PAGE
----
The timing of Tesla Model 3 deliveries is especially important to reservation holders in the US because it can impact their access to the $7,500 federal tax credit for electric vehicles.

At this point, no one, even Tesla, knows exactly when the phase out period will start, since it starts when they hit 200,000 total deliveries in the US, but the company has the most insights into when that can happen and they are now using it to sell Model S to Model 3 reservation holders.

We have received several reports of Tesla salespeople from different Tesla stores in the US telling Model 3 reservation holders that they might not get access to the $7,500 federal tax credit if they don’t get their Model 3 delivery by the end of the year.

As we previoulsy reported based on Tesla’s new delivery estimator, unless someone based in the US placed a reservation within the first few days when it was made available last year, their delivery estimate can be pushed to next year.

Also, if they want the dual motor or performance version, they will also have to wait until next year.

Now some Tesla salespeople are telling those Model 3 reservation holders that it could result in them missing out on the $7,500 federal tax credit. We received reports from several stores calling and/or emailing Model 3 reservation holders.

For example, a Tesla owner advisor wrote in an email to a Model 3 reservation holder in Texas (via thrftshxp):

“The Model 3 is on average pricing around $57,000 pre-tax and unless you get delivery this year it doesn’t look like it will have the $7,500 Federal Tax Credit.”

The email goes on to push the Model 3 reservation holder toward a Model S 75 instead, which is being described as “the same cost” as a Model 3.

Update: Tesla told Electrek that they do not approve of the email.

Unless Tesla expects to hit the 200,000 US delivery mark by the end of the third quarter, which is unlikely, this statement is misleading.

The tax credit program states that the phase-out period starts during the second calendar quarter after the calendar quarter in which the cap was reached – meaning that customers will still receive the full $7,500 tax credit for at least a full quarter. In other words, people will still get the full credit for 3 to 6 months after they hit the mark – depending on if it was hit early or late in a quarter.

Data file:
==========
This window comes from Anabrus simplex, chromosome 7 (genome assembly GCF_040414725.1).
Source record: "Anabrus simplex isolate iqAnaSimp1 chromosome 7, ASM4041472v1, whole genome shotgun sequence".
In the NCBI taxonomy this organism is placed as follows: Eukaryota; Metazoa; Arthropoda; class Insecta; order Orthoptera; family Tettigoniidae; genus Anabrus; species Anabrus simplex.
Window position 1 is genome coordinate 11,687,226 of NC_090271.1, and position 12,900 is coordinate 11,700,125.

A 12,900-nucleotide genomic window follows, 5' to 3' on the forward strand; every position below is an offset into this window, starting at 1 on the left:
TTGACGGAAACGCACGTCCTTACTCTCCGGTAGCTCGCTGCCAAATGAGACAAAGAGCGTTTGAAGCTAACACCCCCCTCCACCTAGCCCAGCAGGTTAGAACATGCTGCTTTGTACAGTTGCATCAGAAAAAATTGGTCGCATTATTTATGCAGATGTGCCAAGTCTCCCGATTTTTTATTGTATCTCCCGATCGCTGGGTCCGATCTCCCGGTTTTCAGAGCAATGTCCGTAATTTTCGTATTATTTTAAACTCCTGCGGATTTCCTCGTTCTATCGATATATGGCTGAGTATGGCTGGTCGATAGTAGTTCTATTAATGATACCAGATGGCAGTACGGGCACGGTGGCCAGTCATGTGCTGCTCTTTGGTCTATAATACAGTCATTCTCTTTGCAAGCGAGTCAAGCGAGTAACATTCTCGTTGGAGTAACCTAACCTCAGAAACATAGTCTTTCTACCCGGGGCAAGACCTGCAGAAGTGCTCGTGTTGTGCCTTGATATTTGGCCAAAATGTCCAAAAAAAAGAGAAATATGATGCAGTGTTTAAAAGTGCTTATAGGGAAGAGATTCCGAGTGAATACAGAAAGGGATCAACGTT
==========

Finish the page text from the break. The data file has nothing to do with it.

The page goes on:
After that, the tax credit is reduced by 50% for 6 months and then another 50% for another 6 months before being completely phased out.

It means that even if they were to hit the cap this quarter, buyers would still get access to at least a partial credit for a year.

But our estimate actually places the cap being hit in either late 2017 or early 2018 depending on the Model 3 production ramp. It would mean that Tesla buyers in the US would still have access to the full $7,500 credit for the first 3 to 6 months of 2018.

Furthermore, the price comparison between Model 3 and Model S in the email above is misleading. Though it’s the first time we hear of it so it might not be as widespread as the federal tax credit point.

While it very well might be true that the current average sale price of the Model 3 is $57,000 that is not expected to be the case anymore by November when Tesla starts production of the standard battery pack version.

Currently, buyers have to select the long range battery pack for $9,000 on top of the $35,000 base price and they have to take the $5,000 premium package, which brings the price up to $49,000. The salesperson seems to imply that all buyers are also going for the Autopilot and self-driving features and/or the color and wheels premium.

It brings the price up fast:

Those requirements are to simplify Tesla’s production process and start with higher margin features while production is still difficult, but the price should come down by November when Tesla starts to offer the standard features.

Tesla CEO Elon Musk said earlier this week that he expects the early sale price to be around $50,000 and that it will come down to about $45,000 once they make all options available.

Even with all those premium options, the Model S is still a little more expensive than the fully equipped Model 3 and it still has fabric seats and no Autopilot features. It becomes almost $20,000 more expensive if you want the same options in the Model S.

While there are reasons for Model 3 reservation holders to upgrade to a Model S, I myself decided to get one as I got discouraged by the expected wait time for a Model 3 delivery in Canada, reservation holders should be aware that some of those sale tactics to get you to upgrade can be misleading.

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